‘Dedication: To all the people who have fallen foul of justice systems around the world’
Three young Brits enjoying the high life in Dubai—alcohol, women, clubs, a car—and their life flips upside down when a stash of dokha is “found” in their rented white BMW convertible. Under the pretense of making an arrest, police officers take them firstly out into the desert night, where they are beaten and tortured, before being taken to the city and formally charged with drug dealing, a charge which could lead to a twenty-five year prison term or the death penalty.
Bewildered, in pain, scared s**tless—Karl, Harry and Tariq are questioned without legal representation and sent to Port Rashid prison to await their trial. They soon learn the UAE justice system is very unlike that in the UK. In Port Rashid, the prisoners are in charge. And the harder the criminal, the higher his influence on fellow prisoners and guards. Wasta is the unit of power-currency, and those with wasta inside are drug dealers, gang leaders and violent criminals. It is earned through fair means or foul—mostly foul.
The British Embassy fails to assist, and the outlook is grim. With the overhead cloud of the possible penalty, Karl and his friends have to adapt, and their ways of killing time both help them and harm them. Port Rashid is overcrowded, slummocky, the food is disgusting, the prisoners are dangerous. They must adapt to fit into the prisoners’ system of managing life inside, to survive.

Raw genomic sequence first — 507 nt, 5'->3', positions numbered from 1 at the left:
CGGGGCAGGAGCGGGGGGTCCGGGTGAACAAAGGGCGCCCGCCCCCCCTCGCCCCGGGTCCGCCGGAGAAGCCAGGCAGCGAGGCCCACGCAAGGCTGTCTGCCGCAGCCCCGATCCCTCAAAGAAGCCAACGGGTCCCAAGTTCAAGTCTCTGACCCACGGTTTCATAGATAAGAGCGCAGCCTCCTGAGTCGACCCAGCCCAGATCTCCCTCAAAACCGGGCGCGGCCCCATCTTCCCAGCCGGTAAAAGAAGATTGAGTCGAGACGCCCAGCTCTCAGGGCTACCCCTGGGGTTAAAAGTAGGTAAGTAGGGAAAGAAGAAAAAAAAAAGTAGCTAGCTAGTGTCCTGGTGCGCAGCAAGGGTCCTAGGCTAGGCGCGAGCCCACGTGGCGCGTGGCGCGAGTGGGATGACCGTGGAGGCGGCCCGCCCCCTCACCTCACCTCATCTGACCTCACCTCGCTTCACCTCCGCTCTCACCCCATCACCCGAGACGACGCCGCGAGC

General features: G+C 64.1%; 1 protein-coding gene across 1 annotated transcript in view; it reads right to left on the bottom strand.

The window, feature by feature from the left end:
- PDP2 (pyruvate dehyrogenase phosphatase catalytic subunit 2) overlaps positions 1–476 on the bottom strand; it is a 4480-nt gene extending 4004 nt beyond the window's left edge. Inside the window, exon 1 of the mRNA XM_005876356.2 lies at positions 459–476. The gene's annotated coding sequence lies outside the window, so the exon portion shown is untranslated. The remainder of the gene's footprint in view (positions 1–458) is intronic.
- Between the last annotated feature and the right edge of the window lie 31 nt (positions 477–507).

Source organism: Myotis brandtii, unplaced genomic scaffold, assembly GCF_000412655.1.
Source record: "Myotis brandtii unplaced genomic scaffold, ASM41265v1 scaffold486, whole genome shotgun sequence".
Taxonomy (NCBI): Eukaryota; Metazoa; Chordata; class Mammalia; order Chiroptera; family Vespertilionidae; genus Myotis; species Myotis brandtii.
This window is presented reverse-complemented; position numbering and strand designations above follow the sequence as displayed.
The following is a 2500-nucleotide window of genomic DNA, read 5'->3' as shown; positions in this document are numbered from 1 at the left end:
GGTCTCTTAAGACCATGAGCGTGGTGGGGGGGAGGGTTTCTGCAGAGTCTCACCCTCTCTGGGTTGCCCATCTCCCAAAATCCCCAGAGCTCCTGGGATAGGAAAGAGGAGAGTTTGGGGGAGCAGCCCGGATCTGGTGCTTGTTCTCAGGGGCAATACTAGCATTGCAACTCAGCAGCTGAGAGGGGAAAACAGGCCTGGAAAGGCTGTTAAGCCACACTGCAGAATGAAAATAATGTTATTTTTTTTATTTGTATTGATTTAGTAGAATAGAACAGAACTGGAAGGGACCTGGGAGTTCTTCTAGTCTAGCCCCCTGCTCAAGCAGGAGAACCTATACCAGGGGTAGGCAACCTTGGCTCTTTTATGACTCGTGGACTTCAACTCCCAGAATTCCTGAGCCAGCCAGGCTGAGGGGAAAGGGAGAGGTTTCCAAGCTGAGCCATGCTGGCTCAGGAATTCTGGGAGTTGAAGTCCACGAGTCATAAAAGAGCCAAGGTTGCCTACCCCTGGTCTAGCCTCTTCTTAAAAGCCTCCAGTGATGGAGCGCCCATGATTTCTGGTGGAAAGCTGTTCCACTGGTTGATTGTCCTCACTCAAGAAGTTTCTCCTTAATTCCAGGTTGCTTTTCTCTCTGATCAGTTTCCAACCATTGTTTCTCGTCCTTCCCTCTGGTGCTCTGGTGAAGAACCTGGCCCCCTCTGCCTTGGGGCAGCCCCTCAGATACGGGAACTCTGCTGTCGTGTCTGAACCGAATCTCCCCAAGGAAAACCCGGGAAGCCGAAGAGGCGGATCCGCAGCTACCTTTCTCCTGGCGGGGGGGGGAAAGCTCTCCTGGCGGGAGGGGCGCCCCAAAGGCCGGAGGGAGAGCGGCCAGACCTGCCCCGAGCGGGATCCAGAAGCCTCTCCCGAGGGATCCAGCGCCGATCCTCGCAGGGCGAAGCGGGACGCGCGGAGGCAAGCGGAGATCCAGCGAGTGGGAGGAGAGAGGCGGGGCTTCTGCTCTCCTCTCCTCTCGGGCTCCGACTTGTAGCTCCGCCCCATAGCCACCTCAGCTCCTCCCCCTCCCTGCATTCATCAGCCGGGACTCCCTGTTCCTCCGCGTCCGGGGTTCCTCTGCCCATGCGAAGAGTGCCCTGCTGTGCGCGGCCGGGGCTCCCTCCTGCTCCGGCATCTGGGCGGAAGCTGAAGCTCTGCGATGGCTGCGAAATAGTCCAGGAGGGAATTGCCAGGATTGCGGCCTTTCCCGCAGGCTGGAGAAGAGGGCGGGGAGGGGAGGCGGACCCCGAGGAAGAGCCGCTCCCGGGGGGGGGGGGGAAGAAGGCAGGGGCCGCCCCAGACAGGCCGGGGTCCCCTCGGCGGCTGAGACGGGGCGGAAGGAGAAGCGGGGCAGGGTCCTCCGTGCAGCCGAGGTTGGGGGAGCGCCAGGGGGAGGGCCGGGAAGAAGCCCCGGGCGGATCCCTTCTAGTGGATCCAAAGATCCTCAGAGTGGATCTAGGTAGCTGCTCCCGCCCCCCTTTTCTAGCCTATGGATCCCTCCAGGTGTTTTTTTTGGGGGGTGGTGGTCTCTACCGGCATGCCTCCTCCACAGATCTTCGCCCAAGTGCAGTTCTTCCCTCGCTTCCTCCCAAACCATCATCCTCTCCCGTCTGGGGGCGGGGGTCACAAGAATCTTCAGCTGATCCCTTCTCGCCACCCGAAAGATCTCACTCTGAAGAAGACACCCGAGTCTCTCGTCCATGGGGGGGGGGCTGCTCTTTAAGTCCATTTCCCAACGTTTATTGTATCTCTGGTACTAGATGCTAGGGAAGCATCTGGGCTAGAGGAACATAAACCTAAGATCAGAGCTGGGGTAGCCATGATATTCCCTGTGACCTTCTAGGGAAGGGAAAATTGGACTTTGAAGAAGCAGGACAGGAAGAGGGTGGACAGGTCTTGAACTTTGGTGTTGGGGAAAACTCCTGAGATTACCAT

The lads’ easy-going street ways are both an asset and a curse—a joking remark can defuse a taut situation and save a touchy situation from becoming violent, or turn someone into a raging maniac. Karl is soon befriended by Mohammed, a drug dealer, who lets Karl work his way up the power ladder, to the point at which he is accepted as being one of Port Rashid’s leaders.
The personality of all three friends change over the months of being in Port Rashid, and the friendship is tested. Through good times and bad—and worse—Karl struggles to hold onto his friends, to cope with missing his wife and baby girl, to hope for a fair trial and release. He is supported by “Reprieve”, an organisation which aids Brits in prison around the world.
He is shifted to the dreaded Central prison – the holding prison for those whose sentence has finally been decided. An epiphany helps Karl decide to avoid his involvement in the criminal activities within prison, and instead to try to help to give other prisoners small comforts
It may seem I have revealed too much. But the story is in the interactions between Karl and his friends, the police, and his fellow prisoners…
I have reviewed many crime stories. This crime is the maltreatment of prisoners in a city we assume to be a sparkling centre of life in the UAE. It is an eye-opener, fascinating, enthralling and appalling in equal measures. Buy it. Read it.
A forty-four minute interview on his experiences is available at http://bit.ly/24rpIMn
dokha – a tobacco product, with ‘extras’; legal in UK; ‘ignored’ in UAE unless…
wasta – influence
Reviewed by Lynne McAnulty-Street
Killing Time—Surviving Dubai’s Most Notorious Prisons
by Karl Williams, written with Justin Penrose
Published by Sidgwick & Jackson